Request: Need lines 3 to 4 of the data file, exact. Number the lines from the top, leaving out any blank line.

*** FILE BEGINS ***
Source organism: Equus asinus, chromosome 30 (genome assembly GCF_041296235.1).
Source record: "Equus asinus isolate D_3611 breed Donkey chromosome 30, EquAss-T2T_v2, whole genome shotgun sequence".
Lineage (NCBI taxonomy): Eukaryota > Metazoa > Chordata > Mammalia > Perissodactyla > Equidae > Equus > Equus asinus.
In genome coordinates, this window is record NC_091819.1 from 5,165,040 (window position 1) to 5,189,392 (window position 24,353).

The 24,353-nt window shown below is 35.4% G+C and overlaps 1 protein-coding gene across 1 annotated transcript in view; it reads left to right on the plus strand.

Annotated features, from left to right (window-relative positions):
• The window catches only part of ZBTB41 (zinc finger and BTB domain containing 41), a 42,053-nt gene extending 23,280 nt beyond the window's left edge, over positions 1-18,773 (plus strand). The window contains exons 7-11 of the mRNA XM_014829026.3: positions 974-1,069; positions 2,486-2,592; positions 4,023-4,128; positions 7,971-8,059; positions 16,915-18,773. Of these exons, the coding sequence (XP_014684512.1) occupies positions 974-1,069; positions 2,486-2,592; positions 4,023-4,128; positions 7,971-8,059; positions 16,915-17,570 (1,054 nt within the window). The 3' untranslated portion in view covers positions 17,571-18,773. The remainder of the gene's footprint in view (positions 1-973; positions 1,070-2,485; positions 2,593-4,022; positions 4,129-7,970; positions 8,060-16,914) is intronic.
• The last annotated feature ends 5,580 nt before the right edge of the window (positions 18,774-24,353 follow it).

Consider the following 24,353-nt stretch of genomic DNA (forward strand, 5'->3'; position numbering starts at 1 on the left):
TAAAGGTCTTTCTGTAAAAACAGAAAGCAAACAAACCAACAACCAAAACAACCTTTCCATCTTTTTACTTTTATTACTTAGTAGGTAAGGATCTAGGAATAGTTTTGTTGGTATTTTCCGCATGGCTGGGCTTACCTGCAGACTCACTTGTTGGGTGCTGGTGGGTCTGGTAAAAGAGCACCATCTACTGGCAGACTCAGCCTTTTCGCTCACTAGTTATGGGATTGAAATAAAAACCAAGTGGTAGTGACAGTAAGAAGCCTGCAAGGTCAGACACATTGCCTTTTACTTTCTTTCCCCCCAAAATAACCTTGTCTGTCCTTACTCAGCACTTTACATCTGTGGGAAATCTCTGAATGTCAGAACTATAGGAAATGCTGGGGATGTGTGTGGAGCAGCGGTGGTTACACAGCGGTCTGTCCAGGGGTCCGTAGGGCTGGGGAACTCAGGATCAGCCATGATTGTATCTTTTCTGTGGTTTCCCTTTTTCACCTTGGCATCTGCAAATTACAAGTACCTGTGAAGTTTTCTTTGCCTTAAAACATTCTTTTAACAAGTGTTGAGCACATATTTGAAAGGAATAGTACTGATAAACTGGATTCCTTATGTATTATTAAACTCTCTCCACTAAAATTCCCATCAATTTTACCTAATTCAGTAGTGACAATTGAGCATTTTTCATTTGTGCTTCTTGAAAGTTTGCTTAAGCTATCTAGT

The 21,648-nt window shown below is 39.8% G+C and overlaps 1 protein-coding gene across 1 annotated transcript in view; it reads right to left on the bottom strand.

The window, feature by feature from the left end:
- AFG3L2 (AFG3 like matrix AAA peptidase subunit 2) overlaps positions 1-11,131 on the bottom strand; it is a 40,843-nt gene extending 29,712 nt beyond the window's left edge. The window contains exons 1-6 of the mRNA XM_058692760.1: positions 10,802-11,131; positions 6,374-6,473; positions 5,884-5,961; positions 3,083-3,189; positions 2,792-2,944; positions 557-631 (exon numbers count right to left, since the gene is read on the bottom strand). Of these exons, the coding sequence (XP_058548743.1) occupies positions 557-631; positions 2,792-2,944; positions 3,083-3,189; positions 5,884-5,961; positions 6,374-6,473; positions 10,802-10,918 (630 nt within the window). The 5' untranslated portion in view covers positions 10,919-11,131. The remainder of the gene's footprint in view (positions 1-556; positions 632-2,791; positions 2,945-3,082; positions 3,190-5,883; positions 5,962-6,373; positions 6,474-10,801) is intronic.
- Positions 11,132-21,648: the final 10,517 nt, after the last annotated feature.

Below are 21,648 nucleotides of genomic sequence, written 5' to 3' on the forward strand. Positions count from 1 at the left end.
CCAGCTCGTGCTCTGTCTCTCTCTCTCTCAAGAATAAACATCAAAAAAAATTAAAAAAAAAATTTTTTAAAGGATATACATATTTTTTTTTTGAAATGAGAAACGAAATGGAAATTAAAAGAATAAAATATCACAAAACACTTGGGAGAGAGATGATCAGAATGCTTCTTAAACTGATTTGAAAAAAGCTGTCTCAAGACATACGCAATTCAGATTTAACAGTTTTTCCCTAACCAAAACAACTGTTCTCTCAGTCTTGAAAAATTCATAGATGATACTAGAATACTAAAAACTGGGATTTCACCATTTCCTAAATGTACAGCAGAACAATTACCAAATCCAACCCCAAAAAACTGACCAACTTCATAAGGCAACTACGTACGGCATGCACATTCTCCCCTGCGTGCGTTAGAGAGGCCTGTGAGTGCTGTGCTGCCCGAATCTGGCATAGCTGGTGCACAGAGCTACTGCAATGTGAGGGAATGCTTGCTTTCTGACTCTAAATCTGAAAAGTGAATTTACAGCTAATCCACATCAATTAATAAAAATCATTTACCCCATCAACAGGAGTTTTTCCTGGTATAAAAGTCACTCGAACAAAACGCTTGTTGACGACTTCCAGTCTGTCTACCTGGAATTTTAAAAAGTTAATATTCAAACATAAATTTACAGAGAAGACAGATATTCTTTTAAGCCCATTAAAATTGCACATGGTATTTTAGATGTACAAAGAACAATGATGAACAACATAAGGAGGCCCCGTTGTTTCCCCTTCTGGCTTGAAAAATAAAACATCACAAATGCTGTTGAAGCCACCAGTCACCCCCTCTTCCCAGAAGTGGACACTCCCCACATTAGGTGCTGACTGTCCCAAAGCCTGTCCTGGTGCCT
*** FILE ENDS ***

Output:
Lineage (NCBI taxonomy): Eukaryota > Metazoa > Chordata > Mammalia > Perissodactyla > Equidae > Equus > Equus asinus.
In genome coordinates, this window is record NC_091819.1 from 5,165,040 (window position 1) to 5,189,392 (window position 24,353).